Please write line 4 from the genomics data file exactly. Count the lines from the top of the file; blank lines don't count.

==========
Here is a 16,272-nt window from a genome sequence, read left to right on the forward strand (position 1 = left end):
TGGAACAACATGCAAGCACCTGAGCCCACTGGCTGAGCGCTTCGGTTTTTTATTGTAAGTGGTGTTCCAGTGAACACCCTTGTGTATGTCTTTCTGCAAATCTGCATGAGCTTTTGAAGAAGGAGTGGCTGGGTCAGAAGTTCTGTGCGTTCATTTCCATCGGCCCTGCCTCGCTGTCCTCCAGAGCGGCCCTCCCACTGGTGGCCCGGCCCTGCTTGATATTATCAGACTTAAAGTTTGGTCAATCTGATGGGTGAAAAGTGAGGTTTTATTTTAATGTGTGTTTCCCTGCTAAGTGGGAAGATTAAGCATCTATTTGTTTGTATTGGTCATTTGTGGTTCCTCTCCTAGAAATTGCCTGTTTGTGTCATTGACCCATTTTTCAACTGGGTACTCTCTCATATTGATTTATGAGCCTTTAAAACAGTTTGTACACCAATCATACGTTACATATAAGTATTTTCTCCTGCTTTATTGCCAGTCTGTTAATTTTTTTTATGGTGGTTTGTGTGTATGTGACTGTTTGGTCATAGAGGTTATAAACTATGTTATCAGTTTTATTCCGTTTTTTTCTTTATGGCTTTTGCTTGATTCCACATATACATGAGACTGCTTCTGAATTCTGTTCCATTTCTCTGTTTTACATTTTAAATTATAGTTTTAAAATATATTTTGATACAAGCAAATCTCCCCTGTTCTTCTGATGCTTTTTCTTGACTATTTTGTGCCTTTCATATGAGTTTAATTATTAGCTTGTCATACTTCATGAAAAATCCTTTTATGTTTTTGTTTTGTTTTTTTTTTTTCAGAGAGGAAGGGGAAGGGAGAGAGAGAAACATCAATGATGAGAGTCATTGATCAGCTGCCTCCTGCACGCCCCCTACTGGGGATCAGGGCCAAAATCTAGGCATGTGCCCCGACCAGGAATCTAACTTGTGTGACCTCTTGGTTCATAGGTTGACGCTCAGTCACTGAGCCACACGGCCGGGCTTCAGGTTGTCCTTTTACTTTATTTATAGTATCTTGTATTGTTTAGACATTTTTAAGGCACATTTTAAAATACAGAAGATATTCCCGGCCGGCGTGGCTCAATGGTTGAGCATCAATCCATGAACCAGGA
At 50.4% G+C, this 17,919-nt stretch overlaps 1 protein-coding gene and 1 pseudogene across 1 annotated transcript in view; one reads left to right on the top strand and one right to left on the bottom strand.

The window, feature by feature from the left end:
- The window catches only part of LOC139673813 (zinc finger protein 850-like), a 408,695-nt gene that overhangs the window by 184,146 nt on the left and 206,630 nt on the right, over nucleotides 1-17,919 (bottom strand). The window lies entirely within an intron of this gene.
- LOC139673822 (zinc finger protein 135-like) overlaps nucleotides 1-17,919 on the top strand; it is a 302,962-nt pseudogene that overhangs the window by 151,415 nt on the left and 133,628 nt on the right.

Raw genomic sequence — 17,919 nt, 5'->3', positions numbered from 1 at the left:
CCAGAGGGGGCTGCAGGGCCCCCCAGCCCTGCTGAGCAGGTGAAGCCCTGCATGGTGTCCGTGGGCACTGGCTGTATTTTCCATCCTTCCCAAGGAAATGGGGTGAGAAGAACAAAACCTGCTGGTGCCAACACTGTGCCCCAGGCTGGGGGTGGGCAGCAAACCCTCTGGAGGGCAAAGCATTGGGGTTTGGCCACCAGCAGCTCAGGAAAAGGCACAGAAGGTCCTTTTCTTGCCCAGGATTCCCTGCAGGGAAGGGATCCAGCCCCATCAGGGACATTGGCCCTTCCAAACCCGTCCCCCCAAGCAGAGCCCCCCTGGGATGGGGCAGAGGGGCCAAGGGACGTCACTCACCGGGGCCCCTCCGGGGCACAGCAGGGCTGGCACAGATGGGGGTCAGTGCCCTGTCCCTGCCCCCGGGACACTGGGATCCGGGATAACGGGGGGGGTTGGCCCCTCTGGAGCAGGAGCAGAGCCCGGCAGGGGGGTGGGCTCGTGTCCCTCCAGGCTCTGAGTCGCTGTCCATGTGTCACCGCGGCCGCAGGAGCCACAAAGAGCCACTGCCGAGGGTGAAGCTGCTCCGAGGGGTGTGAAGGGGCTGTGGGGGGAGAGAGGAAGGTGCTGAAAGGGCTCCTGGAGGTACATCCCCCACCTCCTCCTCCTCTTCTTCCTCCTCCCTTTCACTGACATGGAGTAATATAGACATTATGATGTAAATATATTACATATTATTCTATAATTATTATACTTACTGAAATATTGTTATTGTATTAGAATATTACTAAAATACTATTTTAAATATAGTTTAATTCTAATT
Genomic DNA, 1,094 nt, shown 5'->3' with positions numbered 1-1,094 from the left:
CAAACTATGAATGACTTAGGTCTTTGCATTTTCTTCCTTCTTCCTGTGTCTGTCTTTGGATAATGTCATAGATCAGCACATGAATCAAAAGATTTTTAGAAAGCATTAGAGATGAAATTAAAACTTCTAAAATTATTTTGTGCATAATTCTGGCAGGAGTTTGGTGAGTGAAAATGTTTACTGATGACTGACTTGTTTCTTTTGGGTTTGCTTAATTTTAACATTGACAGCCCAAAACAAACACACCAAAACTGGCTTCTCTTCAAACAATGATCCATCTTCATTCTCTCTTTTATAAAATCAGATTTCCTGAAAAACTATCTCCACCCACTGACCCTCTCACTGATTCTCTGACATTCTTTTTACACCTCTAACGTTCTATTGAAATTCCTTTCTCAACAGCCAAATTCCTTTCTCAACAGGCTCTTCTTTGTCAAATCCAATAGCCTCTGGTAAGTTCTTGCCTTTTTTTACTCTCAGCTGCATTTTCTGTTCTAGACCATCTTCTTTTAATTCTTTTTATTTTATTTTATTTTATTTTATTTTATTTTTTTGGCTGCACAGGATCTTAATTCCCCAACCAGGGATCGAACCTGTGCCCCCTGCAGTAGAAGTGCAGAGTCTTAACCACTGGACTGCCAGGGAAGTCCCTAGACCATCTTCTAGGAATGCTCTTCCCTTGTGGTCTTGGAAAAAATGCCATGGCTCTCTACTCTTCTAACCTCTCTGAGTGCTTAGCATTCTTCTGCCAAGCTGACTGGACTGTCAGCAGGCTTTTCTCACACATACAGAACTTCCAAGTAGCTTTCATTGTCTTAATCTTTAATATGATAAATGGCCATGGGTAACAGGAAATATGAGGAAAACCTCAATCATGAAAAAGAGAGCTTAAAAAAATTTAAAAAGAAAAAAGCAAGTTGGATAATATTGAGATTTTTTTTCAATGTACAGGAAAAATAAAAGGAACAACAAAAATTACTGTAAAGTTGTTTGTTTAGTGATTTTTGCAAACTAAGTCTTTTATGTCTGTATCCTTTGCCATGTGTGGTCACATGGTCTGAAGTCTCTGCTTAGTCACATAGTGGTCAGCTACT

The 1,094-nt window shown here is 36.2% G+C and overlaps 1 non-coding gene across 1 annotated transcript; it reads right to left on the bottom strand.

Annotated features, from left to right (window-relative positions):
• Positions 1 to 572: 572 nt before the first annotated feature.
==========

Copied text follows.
The window, feature by feature from the left end: